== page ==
Taken from Headstash Magazine (April 27, 2012)
Bands On The Fringe
Periodically, we’ll feature an article by a columnist on the Headstash staff who will give you a personal take on themes within our scene, including anything from jam bands to electronica acts and environmentalism to drug reform.
by Brandon Chiat
A jam band, by definition, is a band that favors extended periods of spontaneous improvisation during their live shows. Throw in some crunchy grooves and Garcia-esque rhythmic noodling and you’ve got yourself a recipe for jam band heaven, right? Wrong.
The very concept of a “jam band” has grown from a loose, overarching identity into a quick-reference, pop-culture schema that encapsulates an entire culture, with the music almost being secondary.
In the 60s, the term jam band hadn’t even breached the country’s lexicon. Groups like The Grateful Dead and The Allman Brothers Band belonged to the psychedelic-rock genre. The jam band label evolved in the early 90s to describe groups like Phish, Widespread Panic and moe. who incorporated a variety of genres into their melting pot of musical styling.
"Does this make DMB a jam band? Most heads would say “no” faster than a wook turns down a haircut or a shower."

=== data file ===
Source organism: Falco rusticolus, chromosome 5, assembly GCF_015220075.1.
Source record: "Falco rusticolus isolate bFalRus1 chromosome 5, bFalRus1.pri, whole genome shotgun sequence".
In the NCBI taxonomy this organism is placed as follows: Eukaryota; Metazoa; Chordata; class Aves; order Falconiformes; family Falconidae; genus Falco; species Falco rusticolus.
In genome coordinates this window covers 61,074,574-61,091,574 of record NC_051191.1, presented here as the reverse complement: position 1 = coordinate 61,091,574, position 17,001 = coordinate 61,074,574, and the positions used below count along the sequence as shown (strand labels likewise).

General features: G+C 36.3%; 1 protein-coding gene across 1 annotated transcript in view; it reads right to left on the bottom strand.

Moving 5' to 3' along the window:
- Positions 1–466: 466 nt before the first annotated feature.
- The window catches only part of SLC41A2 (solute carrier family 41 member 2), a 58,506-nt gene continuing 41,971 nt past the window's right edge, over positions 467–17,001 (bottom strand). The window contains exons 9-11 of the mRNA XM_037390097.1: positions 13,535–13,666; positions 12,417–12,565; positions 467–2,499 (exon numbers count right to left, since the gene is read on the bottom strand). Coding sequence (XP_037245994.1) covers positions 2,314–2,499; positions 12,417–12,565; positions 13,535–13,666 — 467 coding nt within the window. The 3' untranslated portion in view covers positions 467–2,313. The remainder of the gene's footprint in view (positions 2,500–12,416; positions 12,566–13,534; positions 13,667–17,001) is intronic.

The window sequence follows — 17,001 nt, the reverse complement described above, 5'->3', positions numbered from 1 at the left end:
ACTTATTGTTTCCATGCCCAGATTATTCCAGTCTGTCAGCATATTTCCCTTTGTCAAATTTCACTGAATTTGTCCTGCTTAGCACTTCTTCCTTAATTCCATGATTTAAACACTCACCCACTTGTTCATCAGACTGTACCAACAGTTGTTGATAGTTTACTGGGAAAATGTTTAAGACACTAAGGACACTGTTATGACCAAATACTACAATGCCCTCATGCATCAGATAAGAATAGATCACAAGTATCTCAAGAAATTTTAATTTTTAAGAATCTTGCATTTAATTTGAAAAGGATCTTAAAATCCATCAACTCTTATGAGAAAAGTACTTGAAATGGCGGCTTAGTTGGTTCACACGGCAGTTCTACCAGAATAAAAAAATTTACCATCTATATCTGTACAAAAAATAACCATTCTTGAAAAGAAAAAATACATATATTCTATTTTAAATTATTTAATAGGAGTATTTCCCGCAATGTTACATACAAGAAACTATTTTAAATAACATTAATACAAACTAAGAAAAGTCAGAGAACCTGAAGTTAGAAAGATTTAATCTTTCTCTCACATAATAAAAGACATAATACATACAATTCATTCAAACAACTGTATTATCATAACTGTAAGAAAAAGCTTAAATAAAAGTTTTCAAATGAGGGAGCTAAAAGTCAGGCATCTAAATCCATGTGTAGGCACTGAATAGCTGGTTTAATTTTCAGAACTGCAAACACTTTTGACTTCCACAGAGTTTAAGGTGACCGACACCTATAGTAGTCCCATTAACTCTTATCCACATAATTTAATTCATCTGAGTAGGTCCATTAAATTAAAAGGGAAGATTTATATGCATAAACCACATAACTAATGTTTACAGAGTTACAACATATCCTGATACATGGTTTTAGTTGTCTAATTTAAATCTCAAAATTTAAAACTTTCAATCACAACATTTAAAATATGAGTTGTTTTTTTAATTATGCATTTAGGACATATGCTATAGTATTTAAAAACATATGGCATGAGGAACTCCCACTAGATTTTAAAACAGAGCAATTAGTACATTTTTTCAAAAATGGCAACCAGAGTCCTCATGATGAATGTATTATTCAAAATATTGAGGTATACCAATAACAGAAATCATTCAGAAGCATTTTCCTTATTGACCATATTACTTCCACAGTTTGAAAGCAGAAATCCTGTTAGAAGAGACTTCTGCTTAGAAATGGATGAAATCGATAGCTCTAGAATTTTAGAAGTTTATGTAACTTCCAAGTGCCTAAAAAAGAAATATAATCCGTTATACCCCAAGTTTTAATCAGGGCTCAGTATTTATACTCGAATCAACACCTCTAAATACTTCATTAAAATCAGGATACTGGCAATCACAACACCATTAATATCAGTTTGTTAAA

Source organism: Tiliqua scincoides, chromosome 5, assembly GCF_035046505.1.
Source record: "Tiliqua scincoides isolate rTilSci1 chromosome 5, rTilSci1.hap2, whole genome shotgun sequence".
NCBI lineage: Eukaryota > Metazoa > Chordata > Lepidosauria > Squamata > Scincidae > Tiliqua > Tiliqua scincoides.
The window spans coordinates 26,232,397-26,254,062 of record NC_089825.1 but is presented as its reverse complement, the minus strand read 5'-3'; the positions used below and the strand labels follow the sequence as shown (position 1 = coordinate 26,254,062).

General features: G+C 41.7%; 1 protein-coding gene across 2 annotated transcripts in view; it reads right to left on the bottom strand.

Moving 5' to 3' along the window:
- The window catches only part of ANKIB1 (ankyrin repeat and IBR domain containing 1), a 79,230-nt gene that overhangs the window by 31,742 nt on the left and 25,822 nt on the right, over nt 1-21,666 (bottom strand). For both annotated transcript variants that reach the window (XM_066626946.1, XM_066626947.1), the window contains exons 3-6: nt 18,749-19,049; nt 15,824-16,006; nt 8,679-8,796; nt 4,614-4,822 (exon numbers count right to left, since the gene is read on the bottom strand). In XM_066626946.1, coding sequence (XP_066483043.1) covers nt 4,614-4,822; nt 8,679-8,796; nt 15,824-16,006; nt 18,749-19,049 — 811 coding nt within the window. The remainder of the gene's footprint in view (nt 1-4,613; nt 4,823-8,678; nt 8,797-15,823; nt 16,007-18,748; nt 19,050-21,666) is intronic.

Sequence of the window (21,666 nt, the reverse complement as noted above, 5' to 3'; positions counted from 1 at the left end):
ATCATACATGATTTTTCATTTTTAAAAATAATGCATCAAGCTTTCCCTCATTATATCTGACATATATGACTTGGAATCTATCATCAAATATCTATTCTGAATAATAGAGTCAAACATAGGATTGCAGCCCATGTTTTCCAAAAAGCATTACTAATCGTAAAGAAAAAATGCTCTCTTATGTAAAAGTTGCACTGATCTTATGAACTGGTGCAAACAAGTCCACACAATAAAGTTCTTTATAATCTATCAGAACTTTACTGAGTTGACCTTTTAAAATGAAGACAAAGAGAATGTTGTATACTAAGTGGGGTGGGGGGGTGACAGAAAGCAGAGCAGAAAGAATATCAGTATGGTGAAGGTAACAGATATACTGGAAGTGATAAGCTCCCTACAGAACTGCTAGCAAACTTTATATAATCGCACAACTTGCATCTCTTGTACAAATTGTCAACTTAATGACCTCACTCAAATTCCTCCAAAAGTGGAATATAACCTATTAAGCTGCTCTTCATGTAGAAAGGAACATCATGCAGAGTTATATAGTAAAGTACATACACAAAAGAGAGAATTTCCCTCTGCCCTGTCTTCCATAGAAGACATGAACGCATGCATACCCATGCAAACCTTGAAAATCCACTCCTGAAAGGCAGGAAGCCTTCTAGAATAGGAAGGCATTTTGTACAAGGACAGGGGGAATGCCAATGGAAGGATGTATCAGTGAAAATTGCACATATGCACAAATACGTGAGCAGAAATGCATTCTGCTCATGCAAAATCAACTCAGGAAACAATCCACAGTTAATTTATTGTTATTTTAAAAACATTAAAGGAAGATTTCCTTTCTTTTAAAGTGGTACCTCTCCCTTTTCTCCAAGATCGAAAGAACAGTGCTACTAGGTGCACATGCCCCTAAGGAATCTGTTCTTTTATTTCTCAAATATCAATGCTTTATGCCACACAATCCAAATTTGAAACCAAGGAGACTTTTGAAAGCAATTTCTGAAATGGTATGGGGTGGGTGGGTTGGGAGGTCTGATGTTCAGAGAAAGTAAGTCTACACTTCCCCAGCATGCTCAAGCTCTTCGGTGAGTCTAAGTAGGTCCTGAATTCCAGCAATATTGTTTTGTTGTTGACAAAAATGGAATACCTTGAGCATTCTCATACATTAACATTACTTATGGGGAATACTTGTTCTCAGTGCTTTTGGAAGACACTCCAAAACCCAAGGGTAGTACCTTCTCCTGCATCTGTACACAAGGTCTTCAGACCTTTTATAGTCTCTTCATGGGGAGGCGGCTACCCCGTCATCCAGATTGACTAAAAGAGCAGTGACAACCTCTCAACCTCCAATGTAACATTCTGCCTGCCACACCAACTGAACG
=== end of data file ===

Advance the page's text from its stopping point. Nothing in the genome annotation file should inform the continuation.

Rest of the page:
Even Blues Traveler, the quintessential 90s radio-friendly darlings, was considered a jam band. Blues Traveler’s festival, H.O.R.D.E. (Horizons of Rock Developing Everywhere), included Phish, Widespread Panic, and – take a deep breath for this one – Dave Matthews Band.
Even still, Dave Matthews and company got their start opening for Phish and, to this day, Dave and Trey share one of the most affectionate bromances of modern music.
This begs the question: why are some bands accepted as jam bands and some not? Let’s take a look at some of the “bands on the fringe.”
Dave Matthews Band:
Dave Matthews in 2009 - Photo Credit: Mark Jeremy
DMB is one such band that can be quickly labeled as not belonging to the “scene.” This boils down to one overriding factor: mainstream acceptance.
With a hybrid style of jazz, folk and world music, DMB exploded in the 1990s on the strength of the jam band formula. Following the traditions of The Grateful Dead and Phish, DMB amassed a rabid following by allowing fans to record and circulate tapes of live performances.
Yet it was Dave’s distinct pop sensibility and popularity among the beer-chugging college fraternity crowd that begin to tint his band’s public perception. This strikes at the true chord in the jam band versus fringe-band debate.
Traditionally, the jam-scene has been an insulated community. The scene shares a very real connection to their musicians and when a band like DMB goes beyond the circuit, they are perceived as “selling out.”
In other words, they have grown in popularity to include new fans that do not necessarily embody the values and customs of jam culture. Thus. an intense divide is formed that fuels this self-perpetuating debate.
Michael Franti and Spearhead: